Iraq. And so even as we support Iraqis as they take the fight to these
terrorists, American combat troops will not be returning to fight in Iraq.


SCHULTZ: That is something we all hope President Obama holds the line on.
Personally I think that these air strikes are going to lead to no good. In
24 hours we have gone from they are going to be limited air strikes to
there is no end date to these air strikes. What does it mean? None of us

Let me bring in former Navy Admiral and former Pennsylvania Congressman Joe
Sestak. Joe, good to have you back with us tonight. You were in military
intelligence, 30 years in the navy. Your assessment of what you know to
this point. How far and how long will this go? Is that something that can
be answered?

FMR. REP. JOE SESTAK, (D) PENNSYLVANIA: Well I think what the President
had to do is to set certain benchmarks for a mission. And he`s had to
weigh the cost and the benefits at each step of those benchmarks. One of
them is humanitarian airlift, you mentioned it Ed. And, you know, we can
do that. That`s pretty easy. We can do it safely and drop lots of
humanitarian supplies.

The second one is using our artillery from the air, our aircraft in order
to stop the advance of ISIL. I think that the President is correct and
here`s why. This is the richest terrorist organization of any of them.
And we can`t permit them to have substantial territory in Iraq that`s a
safe haven that with their money they can eventually influence bad things
in Western Europe and in America.

No ground troops but the Kurds and the Iraqi government forces with aid
from us can do the grunt ground work. Our job -- and I think the President
maybe even should of acted earlier before 200,000 refugees went in
Kurdistan is to just to stop in the open the advance of ISIL.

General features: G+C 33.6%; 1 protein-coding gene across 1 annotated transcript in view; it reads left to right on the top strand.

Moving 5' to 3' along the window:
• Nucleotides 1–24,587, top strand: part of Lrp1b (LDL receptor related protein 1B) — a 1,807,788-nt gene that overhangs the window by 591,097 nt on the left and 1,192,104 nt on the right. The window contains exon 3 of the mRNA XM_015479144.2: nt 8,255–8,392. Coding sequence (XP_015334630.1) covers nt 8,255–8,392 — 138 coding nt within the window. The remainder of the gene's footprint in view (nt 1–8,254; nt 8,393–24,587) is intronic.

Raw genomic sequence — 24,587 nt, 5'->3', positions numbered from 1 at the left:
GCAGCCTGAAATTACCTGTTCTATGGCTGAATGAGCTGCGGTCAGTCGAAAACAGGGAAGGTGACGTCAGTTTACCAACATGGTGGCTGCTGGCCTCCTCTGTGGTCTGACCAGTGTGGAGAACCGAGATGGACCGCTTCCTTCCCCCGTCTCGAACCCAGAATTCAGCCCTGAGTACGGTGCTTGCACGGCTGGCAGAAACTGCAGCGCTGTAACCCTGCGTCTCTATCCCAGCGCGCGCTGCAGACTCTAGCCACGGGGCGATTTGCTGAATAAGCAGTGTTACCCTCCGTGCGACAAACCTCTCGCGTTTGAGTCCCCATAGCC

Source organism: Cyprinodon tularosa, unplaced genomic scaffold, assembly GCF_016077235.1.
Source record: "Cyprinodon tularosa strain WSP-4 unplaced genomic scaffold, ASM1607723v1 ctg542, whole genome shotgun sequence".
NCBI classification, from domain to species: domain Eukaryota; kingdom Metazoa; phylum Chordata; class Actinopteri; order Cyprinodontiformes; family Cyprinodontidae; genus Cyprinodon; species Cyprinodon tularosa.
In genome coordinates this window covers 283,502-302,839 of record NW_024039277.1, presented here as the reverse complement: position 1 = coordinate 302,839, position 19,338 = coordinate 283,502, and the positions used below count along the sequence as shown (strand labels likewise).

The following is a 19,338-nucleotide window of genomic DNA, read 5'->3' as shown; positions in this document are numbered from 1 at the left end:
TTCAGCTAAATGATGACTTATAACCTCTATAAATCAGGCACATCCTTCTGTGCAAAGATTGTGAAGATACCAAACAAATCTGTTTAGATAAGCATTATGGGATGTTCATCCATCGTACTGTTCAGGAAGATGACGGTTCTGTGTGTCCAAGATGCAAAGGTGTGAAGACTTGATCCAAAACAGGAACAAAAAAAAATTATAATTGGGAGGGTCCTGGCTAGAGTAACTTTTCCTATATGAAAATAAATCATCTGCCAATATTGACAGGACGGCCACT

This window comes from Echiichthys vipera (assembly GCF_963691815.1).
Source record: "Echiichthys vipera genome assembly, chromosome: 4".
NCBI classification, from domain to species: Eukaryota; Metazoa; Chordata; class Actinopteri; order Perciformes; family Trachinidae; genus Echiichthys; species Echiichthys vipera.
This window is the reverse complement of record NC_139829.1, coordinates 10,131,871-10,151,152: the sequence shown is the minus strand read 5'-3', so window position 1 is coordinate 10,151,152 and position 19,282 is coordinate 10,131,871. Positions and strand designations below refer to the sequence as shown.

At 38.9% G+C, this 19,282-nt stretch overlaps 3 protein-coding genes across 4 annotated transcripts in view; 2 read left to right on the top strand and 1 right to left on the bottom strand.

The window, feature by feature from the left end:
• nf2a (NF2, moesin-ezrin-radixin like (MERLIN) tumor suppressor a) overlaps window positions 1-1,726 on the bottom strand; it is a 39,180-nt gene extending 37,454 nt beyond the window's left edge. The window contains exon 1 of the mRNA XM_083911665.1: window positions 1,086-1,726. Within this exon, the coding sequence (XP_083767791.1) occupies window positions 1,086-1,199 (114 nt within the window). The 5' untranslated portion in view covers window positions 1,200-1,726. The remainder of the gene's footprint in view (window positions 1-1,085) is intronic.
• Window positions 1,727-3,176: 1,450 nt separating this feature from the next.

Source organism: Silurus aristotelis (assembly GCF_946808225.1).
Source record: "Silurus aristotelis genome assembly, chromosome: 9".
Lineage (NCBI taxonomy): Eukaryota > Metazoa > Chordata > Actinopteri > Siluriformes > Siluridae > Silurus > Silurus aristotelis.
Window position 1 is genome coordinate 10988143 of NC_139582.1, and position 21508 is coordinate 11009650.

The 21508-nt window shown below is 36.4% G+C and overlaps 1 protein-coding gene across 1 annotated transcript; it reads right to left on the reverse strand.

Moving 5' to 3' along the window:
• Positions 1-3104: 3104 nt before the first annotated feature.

SESTAK: We can do this safely with minimum risk. And I think for our
interest we would.

SCHULTZ: Well Joe if these terrorist are well-fueled, well-armed, well-
trained, wealthy, they have the wear with all. They`re better than any
other terrorist group out there. How are American citizens to believe that
limited air strikes is going to hold a bunch like this back that their just
going to turn and quit and get off the mission?

SESTAK: Well this is different than Afghanistan, where we had to go in
with our ground forces and to hunt out Al-Qaeda and chase them into
Pakistan. There is actually a very good Kurdish force there that has been
begging us for additional arms that ISIL has. There`s actually pretty darn
good Iraqi Forces, I said on your show two months anything that ISIL was
going to be at the end of the line once they came up against the best Iraqi
Forces. They can`t get Baghdad but what they`ve done is they`ve pivoted
have gone against the outpost of Kurdistan. So, and this is different.
This isn`t about ground troops.

There`s two entities there that can handle that if they`re given sufficient
support but Ed, this is important part. The President should have
benchmarks, and if those benchmarks aren`t being met that is the advance
keeps going on, then he`s got to go to his contingency plan which is
containment all around Iraq. That`s not what they did in Iraq before but
this President has set the limit, no ground troops. And so we can do with
artillery from the air or have a good chance of achieving a stoppage of

SCHULTZ: Can we contain extremist? Extremist always come back. Extremist
are driven from the heart and the soul, they`re willing to die for it.
This is Jihad on their part. So, I don`t know. You would have to wipe
them all out if you really want to erase the problem, would you? And at
this point is this is just American operation?

SESTAK: Well I would like just to forget about them and think they`ll
disappear but we don`t have a choice.


SESTAK: We went into Iraq.


SESTAK: And as General Powell said, if you break it you own it. And
what`s happened here in Syria as well as Iraq, splinter groups has sprung
up and we`re having to bear with the cost of a very unwise decision going